This Friday 3 December marks International Day of People with Disability. For people like Peter* who has been the primary carer for his wife Audrey* for the past 13 years since she was diagnosed with early onset dementia at the age of just 52, it’s a time to recognize disability care workers who go above and beyond to help.
“Before her diagnosis, Audrey was living a very active and healthy life, but I stopped working about five years ago as Audrey’s condition deteriorated,” explains Peter. His work would take him away from home, and on days when a disability worker would call in sick or unable to work, Audrey was left at home by herself.
Peter’s devotion to his wife means that he is very involved in the selection process for any disability workers who assist Audrey. “The past two years have been very challenging. I had to evacuate Audrey during the bushfires in 2020 and it was distressing for her to be in an unfamiliar environment as our own home was without power for five weeks,” says Peter.
“COVID-19 has also caused challenges for us. It’s not just the lockdowns, but workers we have formed good relationships with have chosen not become vaccinated. I respect their personal decisions, but it’s very hard to see them go a now that they are ineligible to work in this part of the disability sector. They really cared for Audrey,” says Peter.
Peter approached Anglicare in October last year for additional assistance. “I found Anglicare to be really professional. The support coordinator, Martina, and the case manager were really good. I also engaged some carers privately to assist. I got who I wanted and I interviewed them,” says Peter. “The Anglicare team have helped take some of the burden off me. Martina has been a godsend. She’s committed to caring for both Audrey and myself. I can’t praise her enough!”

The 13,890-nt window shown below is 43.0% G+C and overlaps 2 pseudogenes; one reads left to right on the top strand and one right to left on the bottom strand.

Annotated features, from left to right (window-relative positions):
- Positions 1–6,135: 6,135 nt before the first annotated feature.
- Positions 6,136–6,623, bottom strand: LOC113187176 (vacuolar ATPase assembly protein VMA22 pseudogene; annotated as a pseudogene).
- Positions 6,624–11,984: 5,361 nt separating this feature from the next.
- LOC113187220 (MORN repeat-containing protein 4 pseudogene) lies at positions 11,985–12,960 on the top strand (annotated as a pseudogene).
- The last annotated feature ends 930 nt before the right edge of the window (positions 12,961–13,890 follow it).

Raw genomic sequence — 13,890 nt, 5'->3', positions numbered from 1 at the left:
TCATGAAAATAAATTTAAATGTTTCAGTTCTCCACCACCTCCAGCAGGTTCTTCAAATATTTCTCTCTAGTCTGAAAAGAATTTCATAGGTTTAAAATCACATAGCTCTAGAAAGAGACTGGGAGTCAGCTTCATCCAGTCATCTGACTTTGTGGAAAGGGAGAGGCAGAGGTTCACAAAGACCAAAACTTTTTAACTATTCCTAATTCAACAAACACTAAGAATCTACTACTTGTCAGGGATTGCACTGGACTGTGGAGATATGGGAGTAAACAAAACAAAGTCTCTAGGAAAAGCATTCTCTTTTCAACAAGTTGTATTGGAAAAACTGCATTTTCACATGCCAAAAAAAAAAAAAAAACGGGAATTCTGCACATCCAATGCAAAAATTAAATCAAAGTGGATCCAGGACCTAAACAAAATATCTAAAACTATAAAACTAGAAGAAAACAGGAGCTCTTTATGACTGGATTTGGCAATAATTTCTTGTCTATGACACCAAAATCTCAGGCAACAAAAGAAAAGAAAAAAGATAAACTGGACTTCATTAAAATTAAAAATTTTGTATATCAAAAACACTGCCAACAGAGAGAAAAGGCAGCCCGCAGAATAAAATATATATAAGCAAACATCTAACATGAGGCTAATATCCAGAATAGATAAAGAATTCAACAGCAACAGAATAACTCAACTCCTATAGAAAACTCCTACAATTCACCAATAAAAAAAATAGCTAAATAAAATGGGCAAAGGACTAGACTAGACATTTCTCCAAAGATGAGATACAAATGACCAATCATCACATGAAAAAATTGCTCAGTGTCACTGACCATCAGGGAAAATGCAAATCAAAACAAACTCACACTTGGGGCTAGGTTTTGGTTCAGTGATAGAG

Martina has worked with Peter for over three years and is now a support coordinator with Anglicare on the South Coast. “Peter is a lovely carer, and he develops a trusting relationship with the workers,” says Martina. “This is so important in a situation like this where you’re in the person’s own home for most of the day. This type of work isn’t always easy, especially when you see active people like Audrey now having difficulty swallowing. But you know you’re making a difference for someone.”
For Martina, she feels that primary carers like Peter should be honoured for the care they give day in and day out for a loved one. “I feel a real connection to the people I work with, and seeing the love that people have for each other – like Peter’s care for Audrey – it’s a really positive part about the job. He’s a wonderful husband,” says Martina.
For more information about Anglicare’s Disability Day Centres in the Eurobodalla region, call (02) 4474 7900 or visit anglicare.com.au.
*Names changed for privacy